Goblin War

Goblin War

By: Jim C. Hines

Goblin War is the final chapter in the Jig the Dragonslayer trilogy.  It’s an interesting end to his story, too.  Not quite what I expected, but not terrible either.  Without giving too much of it away, the ending just didn’t feel very “goblin”-like to me.  Throughout the trilogy, we’ve gotten this view of goblins as being cowardly and mostly stupid.  Jig, of course, has always been a bit different from the rest, so that helps make the ending more palatable.  The little excerpts from a previous time with Shadowstar also help in the explanation, but could have maybe been done more with.

Reading all of that over, it makes it sound like it’s a terrible ending.  It’s not.  Just not exactly what I expected.  That’s probably a good thing.  It means that Hines did a great job in keeping the plot lines turning and away from giving the ending away.

Once again, Hines’ writing is good.  He keeps very true to the characters, and they remained uniform throughout the novel and the series.  (at least, those that were in the entire series)  Much like each of the other books in the series, he introduces some new characters that are just as well written.  My favorite of the new ones was Gratz.  He’s a goblin, like Jig, but where Jig is the weakling that always seems to get it right, Gratz is the average goblin with a penchant for regulation and order.  He added a lot of light comedy to the story, and was a solid plot device in several places.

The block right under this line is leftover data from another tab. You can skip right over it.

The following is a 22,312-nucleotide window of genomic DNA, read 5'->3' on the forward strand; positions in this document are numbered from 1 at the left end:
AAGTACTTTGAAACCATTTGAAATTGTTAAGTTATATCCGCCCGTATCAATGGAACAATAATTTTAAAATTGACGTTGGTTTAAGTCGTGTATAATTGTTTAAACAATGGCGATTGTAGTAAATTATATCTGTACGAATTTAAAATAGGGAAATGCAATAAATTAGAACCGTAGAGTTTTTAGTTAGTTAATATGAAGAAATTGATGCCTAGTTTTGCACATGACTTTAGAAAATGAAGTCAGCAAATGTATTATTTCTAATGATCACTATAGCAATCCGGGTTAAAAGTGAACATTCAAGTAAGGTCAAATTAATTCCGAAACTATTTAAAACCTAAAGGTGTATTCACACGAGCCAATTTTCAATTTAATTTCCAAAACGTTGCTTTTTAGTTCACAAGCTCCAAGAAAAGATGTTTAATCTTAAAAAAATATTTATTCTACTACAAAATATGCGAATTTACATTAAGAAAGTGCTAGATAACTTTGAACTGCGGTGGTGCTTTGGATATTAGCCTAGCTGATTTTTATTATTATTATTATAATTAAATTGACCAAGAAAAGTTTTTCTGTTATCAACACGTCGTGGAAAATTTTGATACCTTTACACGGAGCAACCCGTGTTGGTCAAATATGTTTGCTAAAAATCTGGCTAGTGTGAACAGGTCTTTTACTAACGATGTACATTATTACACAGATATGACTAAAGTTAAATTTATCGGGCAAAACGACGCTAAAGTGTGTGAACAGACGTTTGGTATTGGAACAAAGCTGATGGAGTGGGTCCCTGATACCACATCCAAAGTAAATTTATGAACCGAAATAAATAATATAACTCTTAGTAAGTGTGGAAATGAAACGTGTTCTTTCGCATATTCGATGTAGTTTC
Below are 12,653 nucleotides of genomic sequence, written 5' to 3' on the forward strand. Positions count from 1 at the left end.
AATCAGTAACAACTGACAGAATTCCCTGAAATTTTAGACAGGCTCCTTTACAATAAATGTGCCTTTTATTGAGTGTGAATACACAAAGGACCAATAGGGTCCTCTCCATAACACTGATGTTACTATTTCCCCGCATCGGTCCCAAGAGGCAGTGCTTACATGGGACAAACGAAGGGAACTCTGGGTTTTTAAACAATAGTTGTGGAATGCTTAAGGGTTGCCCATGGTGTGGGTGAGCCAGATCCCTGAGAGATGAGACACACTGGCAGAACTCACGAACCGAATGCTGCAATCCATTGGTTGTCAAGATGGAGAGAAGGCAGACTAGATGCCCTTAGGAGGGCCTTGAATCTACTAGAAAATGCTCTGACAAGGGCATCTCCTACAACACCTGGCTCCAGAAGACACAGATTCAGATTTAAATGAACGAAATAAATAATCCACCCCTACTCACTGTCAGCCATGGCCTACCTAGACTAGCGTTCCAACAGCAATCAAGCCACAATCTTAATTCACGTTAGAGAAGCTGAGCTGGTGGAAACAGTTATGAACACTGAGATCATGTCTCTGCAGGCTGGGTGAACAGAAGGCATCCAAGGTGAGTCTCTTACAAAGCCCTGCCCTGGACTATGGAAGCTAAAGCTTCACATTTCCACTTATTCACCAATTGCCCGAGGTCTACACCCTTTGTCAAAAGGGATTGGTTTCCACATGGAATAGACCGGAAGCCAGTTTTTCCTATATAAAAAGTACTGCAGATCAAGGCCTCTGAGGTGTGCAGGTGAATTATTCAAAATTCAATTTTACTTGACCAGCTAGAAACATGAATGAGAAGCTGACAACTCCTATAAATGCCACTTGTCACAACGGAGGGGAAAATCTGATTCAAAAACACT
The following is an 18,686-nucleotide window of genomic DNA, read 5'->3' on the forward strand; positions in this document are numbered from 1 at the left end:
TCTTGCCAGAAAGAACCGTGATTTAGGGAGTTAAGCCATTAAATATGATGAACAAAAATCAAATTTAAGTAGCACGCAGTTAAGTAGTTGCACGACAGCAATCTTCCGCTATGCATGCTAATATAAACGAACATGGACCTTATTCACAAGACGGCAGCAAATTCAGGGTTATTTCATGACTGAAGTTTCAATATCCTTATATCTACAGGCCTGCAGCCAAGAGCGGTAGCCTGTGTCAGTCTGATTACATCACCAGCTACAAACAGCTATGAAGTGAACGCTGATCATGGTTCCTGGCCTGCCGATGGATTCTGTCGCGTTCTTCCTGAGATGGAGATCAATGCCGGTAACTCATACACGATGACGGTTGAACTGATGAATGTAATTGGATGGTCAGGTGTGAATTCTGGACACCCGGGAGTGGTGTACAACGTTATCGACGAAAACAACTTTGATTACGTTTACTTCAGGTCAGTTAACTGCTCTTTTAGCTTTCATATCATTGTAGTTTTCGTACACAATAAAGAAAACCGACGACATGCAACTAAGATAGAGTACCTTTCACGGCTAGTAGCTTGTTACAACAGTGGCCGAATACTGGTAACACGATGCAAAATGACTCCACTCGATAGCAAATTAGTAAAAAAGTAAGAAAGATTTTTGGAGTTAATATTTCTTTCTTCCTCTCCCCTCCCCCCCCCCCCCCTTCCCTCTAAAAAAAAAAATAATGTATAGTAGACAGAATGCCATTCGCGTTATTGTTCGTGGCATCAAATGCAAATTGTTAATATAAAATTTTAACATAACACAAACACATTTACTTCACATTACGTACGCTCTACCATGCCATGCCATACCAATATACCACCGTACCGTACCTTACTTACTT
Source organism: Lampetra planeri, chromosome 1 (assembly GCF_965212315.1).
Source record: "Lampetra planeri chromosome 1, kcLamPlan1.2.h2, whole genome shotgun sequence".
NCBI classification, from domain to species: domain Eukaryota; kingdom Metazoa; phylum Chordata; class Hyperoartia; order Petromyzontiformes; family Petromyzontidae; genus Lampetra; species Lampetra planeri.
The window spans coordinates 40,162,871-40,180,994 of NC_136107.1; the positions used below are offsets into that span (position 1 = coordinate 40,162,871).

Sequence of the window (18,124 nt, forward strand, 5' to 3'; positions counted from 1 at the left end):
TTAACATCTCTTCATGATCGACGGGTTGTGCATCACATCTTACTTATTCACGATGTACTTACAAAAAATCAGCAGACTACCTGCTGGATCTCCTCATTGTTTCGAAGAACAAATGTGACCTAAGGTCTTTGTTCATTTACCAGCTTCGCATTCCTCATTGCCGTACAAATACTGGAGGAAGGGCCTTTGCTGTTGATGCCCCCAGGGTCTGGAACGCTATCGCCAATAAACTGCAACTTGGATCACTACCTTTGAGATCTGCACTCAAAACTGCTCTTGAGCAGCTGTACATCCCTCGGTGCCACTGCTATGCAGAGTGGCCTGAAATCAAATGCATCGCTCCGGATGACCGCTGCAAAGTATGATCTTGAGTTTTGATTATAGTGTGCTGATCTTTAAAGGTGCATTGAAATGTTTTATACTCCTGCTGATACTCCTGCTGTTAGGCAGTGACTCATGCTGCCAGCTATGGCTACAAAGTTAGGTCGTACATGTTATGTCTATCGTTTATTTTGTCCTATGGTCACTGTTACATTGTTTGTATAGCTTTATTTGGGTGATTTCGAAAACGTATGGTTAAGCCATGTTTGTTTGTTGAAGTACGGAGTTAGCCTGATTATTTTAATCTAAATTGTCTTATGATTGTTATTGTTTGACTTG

Overall, Goblin War is a fitting end to Jig’s story.  If you’ve read the first two, you need to read this one and get some closure. 😉  If you haven’t read the first two, go pick up Goblin Quest and get started.

Goblin Quest

Goblin Quest

By: Jim C. Hines

I’ve been looking to read this book for some time now, so I was delighted when it showed up on my doorstep as a birthday gift.  Having read The Stepsister Scheme, I knew that I liked Hines’ writing style.  And, besides, it’s a book about a stumbling, bumbling, Goblin hero!

Hines has admitted to the fact that his fiction isn’t necessarily “serious” fiction.  It’s meant to be taken lightly.  Which, I think, is why I like it as much as I do.  After reading books like Gardens of the Moon that take themselves overly seriously with their immense world building and plot twisting and deep cast of characters, good fiction like that of Hines’ is a welcome break.  Please don’t get me wrong, however.  Hines still has world building, plot twisting, and a fairly good cast of characters.  But, it isn’t so over done and analyzed to need 1000 pages to elaborate on it.  Which, again, is why I like it.

With Goblin Quest, Hines drops us into the world of Jig the Goblin.  He’s a runt among runts.  We quickly learn his place in the Goblin society, and then he is dragged from it and into that of a rag tag group of adventurers who seek a tool of great magical power.  We follow Jig and his group as they delve even further into the caves and into a world made of magic.  Hobgoblins, giant bats, animated dead, necromancer fairies, and a few ogres and dragons stand in their path.  Throughout, we are privy to Jig’s realization that his is a race of cowards and as he grows.

This is a fun book!  It’s a quick and easy read, and I quickly found myself sucked into Jigs story.  It has all the elements of a great fantasy book, but without all the pretentiousness of many “epic” fantasy novels.

Bottom line, if you’re looking for a book that’s well written and that is an entertaining, good read, you should pick up Goblin Quest.  I’ll be picking up the sequels as soon as I can.